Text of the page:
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Trying to get casperjs running on Ubuntu 12.04. After installing it when I run I get:

09:20 $ ll /usr/local/bin/casperjs
lrwxrwxrwx 1 root root 26 Nov  6 16:49 /usr/local/bin/casperjs -> /opt/casperjs/bin/casperjs

09:20 $ /usr/bin/env python --version
Python 2.7.3

09:20 $ cat /opt/casperjs/bin/casperjs | head -4 
#!/usr/bin/env python

import os
import sys

09:20 $ casperjs
: No such file or directory

09: 22 $ python
Python 2.7.3 (default, Sep 26 2013, 20:03:06) 
[GCC 4.6.3] on linux2

So Python is present and runnable, casperjs is pointing to the right place and it is a python script. But when I run it I get "No such file".

I can fix it by changing the first line of the casperjs python file from:

#!/usr/bin/env python

to:

#!/usr/bin/python

Result:

$ casperjs --version
1.1.0-DEV

I managed to fix it, but I'm wondering why it didn't work with #!/usr/bin/env python, since that seems to be a normal interpreter line. Do I have something configured wrong?

Here are the steps to get casperjs:

$ git clone git://github.com/n1k0/casperjs.git
$ cd casperjs
$ ln -sf `pwd`/bin/casperjs /usr/local/bin/casperjs
$ casperjs
: No such file or directory
share|improve this question
    
Can you try running strace /usr/local/bin/casperjs on the nonworking version? Would be helpful if we could see which files env tries to exec, and whether env is failing to find python or python is failing to open the script. –  Mark Plotnick Nov 7 '13 at 20:54
    
@MarkPlotnick ran that, 100s of lines of output, anything in particular? –  jcollum Nov 7 '13 at 21:17
    
Any lines emitted just prior to : No such file or directory being output that contain attempted execve's. [edit: just saw Gilles' answer. Check for lines in the strace output that look like execve("/usr/bin/python\r", ...). ] –  Mark Plotnick Nov 7 '13 at 21:36

2 Answers 2

up vote 7 down vote accepted

If you see the error “: No such file or directory” (with nothing before the colon), it means that your shebang line has a carriage return at the end, presumably because it was edited under Windows (which uses CR,LF as a line separator). The CR character causes the cursor to move back to the beginning of the line after the shell prints the beginning of the message and so you only get to see the part after CR which ends the interpreter string that's part of the error message.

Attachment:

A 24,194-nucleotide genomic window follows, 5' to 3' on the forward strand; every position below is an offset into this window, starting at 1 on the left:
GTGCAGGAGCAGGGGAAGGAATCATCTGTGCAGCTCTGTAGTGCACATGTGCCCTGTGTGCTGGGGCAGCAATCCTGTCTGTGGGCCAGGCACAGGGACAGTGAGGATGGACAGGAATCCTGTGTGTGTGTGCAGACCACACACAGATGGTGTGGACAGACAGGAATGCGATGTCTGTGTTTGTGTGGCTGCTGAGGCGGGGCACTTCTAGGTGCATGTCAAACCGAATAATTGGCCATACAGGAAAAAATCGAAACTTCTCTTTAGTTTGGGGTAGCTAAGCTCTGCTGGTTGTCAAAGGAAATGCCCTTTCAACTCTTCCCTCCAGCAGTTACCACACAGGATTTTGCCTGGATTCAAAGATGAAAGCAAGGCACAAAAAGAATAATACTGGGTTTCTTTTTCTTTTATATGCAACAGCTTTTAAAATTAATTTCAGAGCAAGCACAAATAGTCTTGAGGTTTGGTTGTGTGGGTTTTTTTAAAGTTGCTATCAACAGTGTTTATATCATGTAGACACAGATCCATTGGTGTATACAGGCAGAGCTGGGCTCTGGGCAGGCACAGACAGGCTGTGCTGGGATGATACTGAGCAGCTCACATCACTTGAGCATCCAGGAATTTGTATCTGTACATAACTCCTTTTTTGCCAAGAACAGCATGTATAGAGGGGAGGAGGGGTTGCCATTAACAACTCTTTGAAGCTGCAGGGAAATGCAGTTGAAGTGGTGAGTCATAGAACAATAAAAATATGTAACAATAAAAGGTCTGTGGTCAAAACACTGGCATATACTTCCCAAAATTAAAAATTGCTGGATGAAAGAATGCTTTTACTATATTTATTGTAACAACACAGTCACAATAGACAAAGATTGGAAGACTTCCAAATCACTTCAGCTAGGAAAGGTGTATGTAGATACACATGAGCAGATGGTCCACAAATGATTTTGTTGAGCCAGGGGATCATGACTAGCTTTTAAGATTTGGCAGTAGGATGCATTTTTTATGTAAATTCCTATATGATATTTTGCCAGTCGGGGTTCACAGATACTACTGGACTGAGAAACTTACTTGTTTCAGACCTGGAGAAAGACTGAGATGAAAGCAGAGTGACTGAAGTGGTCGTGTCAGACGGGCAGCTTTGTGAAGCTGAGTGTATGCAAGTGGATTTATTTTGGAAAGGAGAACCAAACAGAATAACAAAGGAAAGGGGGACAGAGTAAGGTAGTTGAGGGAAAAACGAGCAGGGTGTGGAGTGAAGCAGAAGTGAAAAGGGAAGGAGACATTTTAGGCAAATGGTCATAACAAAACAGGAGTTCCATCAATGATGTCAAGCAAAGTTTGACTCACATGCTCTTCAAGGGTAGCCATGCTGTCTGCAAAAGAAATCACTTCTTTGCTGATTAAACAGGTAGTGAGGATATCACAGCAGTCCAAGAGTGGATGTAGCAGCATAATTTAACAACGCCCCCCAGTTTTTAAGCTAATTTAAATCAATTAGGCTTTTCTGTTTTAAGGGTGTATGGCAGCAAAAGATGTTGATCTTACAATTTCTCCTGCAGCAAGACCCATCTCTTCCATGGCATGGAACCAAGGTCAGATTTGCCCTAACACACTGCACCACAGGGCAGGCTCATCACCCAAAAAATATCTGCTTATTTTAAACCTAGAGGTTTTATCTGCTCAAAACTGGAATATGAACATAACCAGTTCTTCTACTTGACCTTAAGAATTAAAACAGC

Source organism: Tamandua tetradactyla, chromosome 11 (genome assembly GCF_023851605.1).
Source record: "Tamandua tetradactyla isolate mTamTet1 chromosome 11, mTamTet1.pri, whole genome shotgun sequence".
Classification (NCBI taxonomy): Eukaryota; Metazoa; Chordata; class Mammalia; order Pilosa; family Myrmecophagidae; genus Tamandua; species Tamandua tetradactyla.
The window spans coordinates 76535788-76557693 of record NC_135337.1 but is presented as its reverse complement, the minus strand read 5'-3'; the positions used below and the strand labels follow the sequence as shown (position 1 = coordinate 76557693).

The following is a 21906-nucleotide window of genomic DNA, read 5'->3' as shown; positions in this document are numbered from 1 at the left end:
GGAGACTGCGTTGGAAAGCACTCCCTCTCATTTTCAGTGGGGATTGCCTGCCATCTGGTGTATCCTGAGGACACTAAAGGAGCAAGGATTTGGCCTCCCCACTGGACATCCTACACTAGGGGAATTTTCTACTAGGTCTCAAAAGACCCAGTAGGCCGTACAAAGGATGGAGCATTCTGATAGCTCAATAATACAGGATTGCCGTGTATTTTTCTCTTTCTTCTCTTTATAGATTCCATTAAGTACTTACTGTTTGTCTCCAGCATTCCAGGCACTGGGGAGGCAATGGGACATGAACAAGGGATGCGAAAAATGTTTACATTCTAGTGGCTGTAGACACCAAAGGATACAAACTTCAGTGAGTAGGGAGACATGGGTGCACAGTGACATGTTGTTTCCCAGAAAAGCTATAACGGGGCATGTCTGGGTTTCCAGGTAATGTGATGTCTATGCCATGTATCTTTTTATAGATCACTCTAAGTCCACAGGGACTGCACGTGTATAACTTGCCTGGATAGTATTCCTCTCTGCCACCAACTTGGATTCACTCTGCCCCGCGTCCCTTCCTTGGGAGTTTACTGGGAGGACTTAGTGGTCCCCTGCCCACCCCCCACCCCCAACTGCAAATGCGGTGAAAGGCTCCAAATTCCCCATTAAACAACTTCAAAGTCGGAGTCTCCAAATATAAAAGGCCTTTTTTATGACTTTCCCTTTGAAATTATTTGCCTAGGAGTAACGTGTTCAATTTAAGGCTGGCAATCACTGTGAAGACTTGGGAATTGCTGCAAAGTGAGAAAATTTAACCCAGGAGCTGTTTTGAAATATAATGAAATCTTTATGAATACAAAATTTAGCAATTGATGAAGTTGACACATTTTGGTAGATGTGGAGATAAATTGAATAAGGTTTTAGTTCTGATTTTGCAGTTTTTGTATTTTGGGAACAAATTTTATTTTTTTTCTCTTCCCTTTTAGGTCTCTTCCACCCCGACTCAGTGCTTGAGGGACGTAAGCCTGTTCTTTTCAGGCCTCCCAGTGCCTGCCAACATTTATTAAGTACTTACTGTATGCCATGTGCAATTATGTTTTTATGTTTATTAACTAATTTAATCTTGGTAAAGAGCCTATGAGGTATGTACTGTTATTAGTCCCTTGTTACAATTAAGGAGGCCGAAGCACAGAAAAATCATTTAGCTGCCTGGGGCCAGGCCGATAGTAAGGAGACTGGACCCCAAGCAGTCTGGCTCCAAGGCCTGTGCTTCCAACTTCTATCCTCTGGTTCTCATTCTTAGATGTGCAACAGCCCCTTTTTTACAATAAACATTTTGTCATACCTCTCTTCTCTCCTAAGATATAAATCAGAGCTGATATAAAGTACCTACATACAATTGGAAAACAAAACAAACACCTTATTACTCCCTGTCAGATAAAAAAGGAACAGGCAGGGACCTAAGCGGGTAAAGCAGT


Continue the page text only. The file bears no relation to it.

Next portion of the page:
Remove the CR: the shebang line needs to have a Unix line ending (linefeed only). Python itself allows CRLF line endings, so the CR characters on other lines don't hurt. Shell scripts on the other hand must be free of CR characters.

To remove the Windows line endings, you can use dos2unix:

sudo dos2unix /usr/local/bin/casperjs

or sed:

sudo sed -i -e 's/\r$//' /usr/local/bin/casperjs

If you must edit scripts under Windows, use an editor that copes with Unix line endings (i.e. something less brain-dead than Notepad) and make sure that it's configured to write Unix line endings (i.e. LF only) when editing a Unix file.

share|improve this answer
    
I've run into this issue but it always has an ^M at the end. I'm exclusively in Ubuntu here but still gedit puts that ^M in sometimes, so I went to Geany. Anyway it will give a different error and that's not the error that I'm seeing. –  jcollum Nov 7 '13 at 21:17
1  
@jcollum ^M another way to say CR. –  Gilles Nov 7 '13 at 21:18
    
Yes I understand that but what I'm saying is that I'm not getting that error any longer, so it's not a line break issue. –  jcollum Nov 7 '13 at 21:25
    
@jcollum You removed the CR when you edited the shebang line. If you change it back to #!/usr/bin/env python (without adding back a CR), it will work. –  Gilles Nov 7 '13 at 21:31
    
Well I'll be, you were right. Is it safe to say that those CRLFs are in the source? I opened it up in geany and got this: imgur.com/5TdLvt1. If you can configure Ubuntu to use CRLFs instead of LFs I have no idea how, so it seems unlikely that I did it. –  jcollum Nov 7 '13 at 21:42

This behaviour is because the system only looks for binaries specified in the $PATH

command to see what paths the binaries are looked for

echo $PATH

if you would like to run it from the other directory

mayby you should type it with a slash like this

#!/usr/bin/env/python

or try using export to include the path /usr/bin/env/python to $PATH command

share|improve this answer
    
The /usr/bin/env is not a path. It is a command. Adding the slash there won't fix anything. And the #! notation in scripts does not execute with $PATH at all, which is why one needs to specify the full path, or use /usr/bin/env python here. –  dobey Nov 7 '13 at 20:42
    
If the program wasn't in the PATH, the error message would be “command not found”. The shebang line is correct except for the spurious CR at the end, what you propose is gobbledygook. –  Gilles Nov 7 '13 at 21:15

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